Would you like to give your child a truly remarkable gift this summer? How about a memorable outdoor experience in an informal and truly unique educational setting; an experience that enhances life-skills, stimulates interest, and challenges his or her abilities through training, education, and play?
It’s going to rain. Can you smell it?
Being able to smell rain as it approaches isn’t something imagined. There really can be a distinctly heady aroma in the air before it rains. And it’s a smell that I’ve always found calming. In fact, there are several clean, earthy, strikingly pleasing, yet distinctly different smells that many of us associate with rainfall. They occur before, during, and after showers and storms. And all of them are scientifically identifiable.
Before it rains; as the wind begins to pick up and the clouds thicken or roll in, you may become aware of a noticeably fresh scent in the air. That sharp, clear aroma is ozone; a molecule made up of three oxygen atoms bonded together (O3) whose name comes from the Greek verb for smell; ozein. It’s the same gas we associate with the layer of our atmosphere that protects us from too much sunlight.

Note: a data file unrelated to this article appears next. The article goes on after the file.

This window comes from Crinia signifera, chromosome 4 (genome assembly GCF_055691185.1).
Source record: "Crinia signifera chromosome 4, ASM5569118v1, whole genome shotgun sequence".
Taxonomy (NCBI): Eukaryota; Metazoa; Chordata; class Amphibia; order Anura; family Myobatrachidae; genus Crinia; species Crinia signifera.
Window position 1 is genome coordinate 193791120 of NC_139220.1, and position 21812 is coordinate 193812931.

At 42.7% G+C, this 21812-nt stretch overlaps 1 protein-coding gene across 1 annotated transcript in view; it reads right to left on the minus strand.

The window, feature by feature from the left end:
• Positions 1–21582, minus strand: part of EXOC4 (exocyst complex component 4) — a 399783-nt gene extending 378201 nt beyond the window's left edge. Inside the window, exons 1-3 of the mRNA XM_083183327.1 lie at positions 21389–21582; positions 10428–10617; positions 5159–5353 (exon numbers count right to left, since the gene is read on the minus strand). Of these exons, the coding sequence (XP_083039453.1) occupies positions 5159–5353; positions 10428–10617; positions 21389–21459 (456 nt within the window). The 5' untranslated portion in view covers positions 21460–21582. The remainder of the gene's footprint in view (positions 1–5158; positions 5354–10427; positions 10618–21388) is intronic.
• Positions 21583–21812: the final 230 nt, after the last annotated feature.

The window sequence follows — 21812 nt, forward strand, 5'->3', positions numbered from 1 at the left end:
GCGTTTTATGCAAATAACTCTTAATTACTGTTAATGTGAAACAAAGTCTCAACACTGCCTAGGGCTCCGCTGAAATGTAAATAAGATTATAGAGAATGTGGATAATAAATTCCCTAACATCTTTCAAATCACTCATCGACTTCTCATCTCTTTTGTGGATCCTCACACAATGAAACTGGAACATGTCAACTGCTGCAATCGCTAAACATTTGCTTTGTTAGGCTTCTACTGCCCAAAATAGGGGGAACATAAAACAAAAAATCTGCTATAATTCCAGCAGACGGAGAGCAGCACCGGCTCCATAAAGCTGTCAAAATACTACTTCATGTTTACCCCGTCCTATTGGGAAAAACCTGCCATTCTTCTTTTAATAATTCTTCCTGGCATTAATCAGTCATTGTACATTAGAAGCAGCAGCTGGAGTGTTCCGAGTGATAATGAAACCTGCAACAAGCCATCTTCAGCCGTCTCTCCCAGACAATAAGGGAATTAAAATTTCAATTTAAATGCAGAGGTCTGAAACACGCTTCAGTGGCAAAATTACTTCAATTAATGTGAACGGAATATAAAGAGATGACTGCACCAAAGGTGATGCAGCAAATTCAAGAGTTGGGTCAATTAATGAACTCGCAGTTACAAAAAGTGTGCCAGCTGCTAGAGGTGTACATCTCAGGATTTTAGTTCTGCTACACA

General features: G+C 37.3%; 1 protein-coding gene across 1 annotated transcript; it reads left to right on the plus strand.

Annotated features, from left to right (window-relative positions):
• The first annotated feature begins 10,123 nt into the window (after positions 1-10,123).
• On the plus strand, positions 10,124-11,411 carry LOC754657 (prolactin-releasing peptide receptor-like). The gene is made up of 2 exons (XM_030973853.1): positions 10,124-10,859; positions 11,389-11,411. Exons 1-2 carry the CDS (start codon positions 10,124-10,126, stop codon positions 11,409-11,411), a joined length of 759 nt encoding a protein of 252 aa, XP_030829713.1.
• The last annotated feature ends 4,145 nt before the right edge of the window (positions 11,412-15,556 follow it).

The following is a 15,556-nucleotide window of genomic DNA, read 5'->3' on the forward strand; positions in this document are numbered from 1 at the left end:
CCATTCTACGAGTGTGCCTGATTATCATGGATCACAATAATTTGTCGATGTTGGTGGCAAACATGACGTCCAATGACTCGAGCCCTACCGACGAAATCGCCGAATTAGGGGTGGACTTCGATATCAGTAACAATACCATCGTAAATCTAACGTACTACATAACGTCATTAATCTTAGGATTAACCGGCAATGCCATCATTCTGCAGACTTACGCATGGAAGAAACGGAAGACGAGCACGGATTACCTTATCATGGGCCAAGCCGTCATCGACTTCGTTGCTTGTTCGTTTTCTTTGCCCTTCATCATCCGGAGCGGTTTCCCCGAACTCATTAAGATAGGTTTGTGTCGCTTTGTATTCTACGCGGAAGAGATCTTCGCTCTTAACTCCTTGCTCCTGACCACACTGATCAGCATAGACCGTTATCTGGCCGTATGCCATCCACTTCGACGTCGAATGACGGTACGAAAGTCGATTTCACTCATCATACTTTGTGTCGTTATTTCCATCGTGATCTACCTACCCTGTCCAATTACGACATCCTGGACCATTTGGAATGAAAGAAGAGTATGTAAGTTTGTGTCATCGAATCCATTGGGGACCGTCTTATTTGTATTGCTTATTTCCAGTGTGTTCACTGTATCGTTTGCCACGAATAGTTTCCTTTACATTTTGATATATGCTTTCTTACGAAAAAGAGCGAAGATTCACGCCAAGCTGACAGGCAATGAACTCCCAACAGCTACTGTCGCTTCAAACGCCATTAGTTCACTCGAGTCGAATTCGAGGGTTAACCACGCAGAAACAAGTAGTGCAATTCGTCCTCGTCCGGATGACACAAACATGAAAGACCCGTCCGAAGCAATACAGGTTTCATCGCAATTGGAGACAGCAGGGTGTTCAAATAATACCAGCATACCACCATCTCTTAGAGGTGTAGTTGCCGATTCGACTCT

Northern New York is often recognized as a great place to live, work, and raise a family. We’re fortunate enough to call the Adirondack Park, Lake Champlain, the St. Lawrence Seaway, and the farms and forests of the northern tier home. World-class downhill and cross-country skiing, golf courses, camping, boating, sailing, canoeing, kayaking, fishing, hunting, and rock climbing; trails for hiking, jogging, bicycling, and horseback riding; tennis courts, and opportunities for outdoor and wildlife photography all contribute to the extremely appealing quality of life that many of us have come to take for granted.
Brood X is coming. In fact, by many accounts the invasion has already begun. The emergence of Magicicada septendecim; a species of 17-year periodical cicadas; the largest periodical emergence of insects on Earth.
Periodical cicadas are large, fat, dark brown, flying insects averaging about 1 1/2 inches in length, with a 3 inch wingspan. Pigmented veins form a noticeable ‘W’ on the outer end of their front wings. Their eyes are bright red.
Different broods of periodical cicadas emerge at different intervals. Some appear annually, some at 2 and 4 year cycles, others every 13 or every 17 years. According to Jody L. Gangloff-Kaufmann, a Cornell Entomologist working in community (non-agricultural) integrated pest management (IPM), Brood X (broods are labeled with Roman numerals), sometimes referred to as the Great Eastern Brood, “is one of 15 broods of periodical cicadas that appear regularly throughout the eastern United States.” Each one is distinctly different.
Ticks commonly overwinter by ‘nesting’ in groups; taking refuge under the soil, ground litter, and snow cover which acts as an insulating blanket, sheltering them from the frigid winter temperatures. When warmer weather arrives, they position themselves on vegetation and wait patiently, front legs outstretched, for any warm-blooded ‘host’ to pass by; a behavior known as ‘questing’. When one does, the tick latches on and soon begins taking its next blood meal.
Wait, before you go,